Saturday, October 01, 2005

dea go away: cannabis kidnapping of marc emery could be thwarted

A DESTRUCTIVE but very legal 'wrench' has been thrown into the carefully laid DEA plan to kidnap 'Prince of Pot', Marc Emery and two other Canadians (pictured right), and put them in an American concentration camp for selling cannabis seeds by mail order.

David McCann, a Canadian philanthropist and businessman has announced that he has hired prominent lawyer Peter Leask to file three charges of conspiracy under the 'Controlled Drugs and Substance Act' and the 'Criminal Code of Canada' naming Marc Emery and his two associates.

Quoted in the Canadian Press McCann said "If he gets charged in Canada that will have major legal consequences for that extradition request."

"Canada has been hypocritical in allowing Emery to sell marijuana seeds and collecting thousands of dollars in taxes while the city of Vancouver gave him a business license for his pot paraphernalia store"

"We have let him operate and now we let the Americans walk into our country and charge a man who they will probably lock away for the rest of his natural life in the United States for doing something that the government of Canada condoned. And you know, I got a problem with that as a Canadian."

"He broke the law in Canada and so if we are going to let him be charged he should be charged here, where he did the offense," said McCann, adding he's never met Emery.

McCann noted that Health Canada even referred patients, many of them terminally ill, to Emery if they wanted medicinal marijuana.

McCann, who now runs an art shop, hit the headlines in 1990 as a crusader against sexual abuse who triggered one of the largest sexual abuse investigations in Canadian history. He told Vancouver's '24 Hours' that now he wants to spark a national debate on Canadian sovereignty and drug policy.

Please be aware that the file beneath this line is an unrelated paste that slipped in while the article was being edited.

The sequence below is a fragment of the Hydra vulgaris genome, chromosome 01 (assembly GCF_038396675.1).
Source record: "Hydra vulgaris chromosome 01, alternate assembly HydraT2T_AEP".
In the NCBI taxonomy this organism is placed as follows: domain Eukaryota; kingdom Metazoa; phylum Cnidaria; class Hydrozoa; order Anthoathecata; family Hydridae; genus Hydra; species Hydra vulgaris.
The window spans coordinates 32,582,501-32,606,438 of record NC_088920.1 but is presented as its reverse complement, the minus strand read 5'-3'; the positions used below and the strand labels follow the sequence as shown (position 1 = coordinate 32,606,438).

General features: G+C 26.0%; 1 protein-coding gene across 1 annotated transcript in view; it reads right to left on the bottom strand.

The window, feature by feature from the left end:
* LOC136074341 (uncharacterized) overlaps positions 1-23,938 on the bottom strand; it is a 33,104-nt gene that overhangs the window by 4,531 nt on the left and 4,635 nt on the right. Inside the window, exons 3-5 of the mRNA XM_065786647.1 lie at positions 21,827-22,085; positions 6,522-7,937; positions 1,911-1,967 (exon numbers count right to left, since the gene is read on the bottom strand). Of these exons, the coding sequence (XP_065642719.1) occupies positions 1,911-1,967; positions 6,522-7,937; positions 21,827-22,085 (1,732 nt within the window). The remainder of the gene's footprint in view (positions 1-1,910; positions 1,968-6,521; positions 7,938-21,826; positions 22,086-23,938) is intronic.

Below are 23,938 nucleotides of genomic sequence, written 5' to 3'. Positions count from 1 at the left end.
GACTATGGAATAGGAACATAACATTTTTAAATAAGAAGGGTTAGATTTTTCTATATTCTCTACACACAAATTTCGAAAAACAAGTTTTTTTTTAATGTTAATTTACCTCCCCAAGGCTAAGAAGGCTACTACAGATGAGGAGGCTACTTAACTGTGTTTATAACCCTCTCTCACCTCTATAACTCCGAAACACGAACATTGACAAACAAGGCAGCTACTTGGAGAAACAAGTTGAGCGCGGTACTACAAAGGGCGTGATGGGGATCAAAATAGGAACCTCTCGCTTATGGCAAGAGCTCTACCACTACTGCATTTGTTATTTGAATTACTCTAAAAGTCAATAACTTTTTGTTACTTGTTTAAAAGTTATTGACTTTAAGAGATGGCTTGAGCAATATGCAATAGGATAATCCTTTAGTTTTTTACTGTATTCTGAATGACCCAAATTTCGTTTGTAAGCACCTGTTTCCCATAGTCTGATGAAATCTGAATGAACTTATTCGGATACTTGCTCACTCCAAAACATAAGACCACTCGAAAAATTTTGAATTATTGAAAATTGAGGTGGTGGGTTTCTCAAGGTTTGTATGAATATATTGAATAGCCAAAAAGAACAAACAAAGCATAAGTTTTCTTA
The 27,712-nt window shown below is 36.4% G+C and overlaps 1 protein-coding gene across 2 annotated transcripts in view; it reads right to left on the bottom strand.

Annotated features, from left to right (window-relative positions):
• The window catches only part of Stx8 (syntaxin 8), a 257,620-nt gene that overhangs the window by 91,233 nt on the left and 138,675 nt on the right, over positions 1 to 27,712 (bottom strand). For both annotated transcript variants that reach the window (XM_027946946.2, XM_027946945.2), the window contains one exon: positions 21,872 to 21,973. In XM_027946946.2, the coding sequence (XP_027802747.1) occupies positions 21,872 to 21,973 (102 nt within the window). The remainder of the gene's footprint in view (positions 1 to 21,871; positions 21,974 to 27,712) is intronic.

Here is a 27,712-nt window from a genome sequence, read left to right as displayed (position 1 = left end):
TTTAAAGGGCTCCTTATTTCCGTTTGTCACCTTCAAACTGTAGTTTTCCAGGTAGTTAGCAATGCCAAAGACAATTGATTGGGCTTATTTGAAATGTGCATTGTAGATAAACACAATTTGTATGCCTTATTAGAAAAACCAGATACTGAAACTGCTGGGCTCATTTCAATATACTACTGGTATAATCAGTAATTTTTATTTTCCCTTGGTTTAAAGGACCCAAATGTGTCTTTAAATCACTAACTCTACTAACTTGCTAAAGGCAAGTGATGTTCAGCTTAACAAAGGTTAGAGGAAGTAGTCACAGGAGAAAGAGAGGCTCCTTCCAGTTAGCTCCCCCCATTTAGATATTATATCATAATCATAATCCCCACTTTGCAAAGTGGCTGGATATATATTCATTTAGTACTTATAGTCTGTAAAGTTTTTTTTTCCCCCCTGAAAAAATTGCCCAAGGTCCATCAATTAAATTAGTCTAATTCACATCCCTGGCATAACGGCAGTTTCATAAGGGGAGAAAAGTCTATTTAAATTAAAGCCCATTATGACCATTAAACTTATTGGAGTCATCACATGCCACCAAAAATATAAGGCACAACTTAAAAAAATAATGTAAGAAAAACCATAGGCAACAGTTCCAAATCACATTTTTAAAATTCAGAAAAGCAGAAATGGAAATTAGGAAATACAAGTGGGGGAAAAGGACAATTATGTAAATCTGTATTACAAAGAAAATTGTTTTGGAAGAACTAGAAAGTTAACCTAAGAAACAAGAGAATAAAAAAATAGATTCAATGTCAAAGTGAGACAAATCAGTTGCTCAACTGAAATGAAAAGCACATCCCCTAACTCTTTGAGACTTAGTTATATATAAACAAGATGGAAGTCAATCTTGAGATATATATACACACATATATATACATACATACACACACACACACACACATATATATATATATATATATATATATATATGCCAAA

Kirk Tousaw, one of Emery's lawyers, said it's possible that the United States' attempts to extradite his client would be thwarted.

That's because Section 47 of the Extradition Act says the justice minister has the discretion to refuse extradition if he's satisfied that the same conduct is the subject of criminal proceedings in Canada.

Emery, leader of the Marijuana party in British Columbia, said he sees McCann's private prosecution attempt as something positive because he's always felt he should be charged in Canada for his activities.

"His intent is to stop the extradition and have me charged under Canadian law in a Canadian courtroom," Emery said.

"I'd much rather be in front of a Canadian jury in a Canadian court. It'd probably still keep me out of the seed business for the rest of my life, alas, but it certainly would lay people's fears of a sovereignty intrusion to rest."

58% of Canadians said they were against the extradition in a poll after the kidnapping proceedings were started by the DEA at the end of July this year. At the beginning of September there were international protests in 40 cities including London and every Euro MP was given a bag of seeds and a strongly worded but polite protest letter.

Above: Cannabis Grandma says "DEA Go Away" in protests outside US Embassy in London


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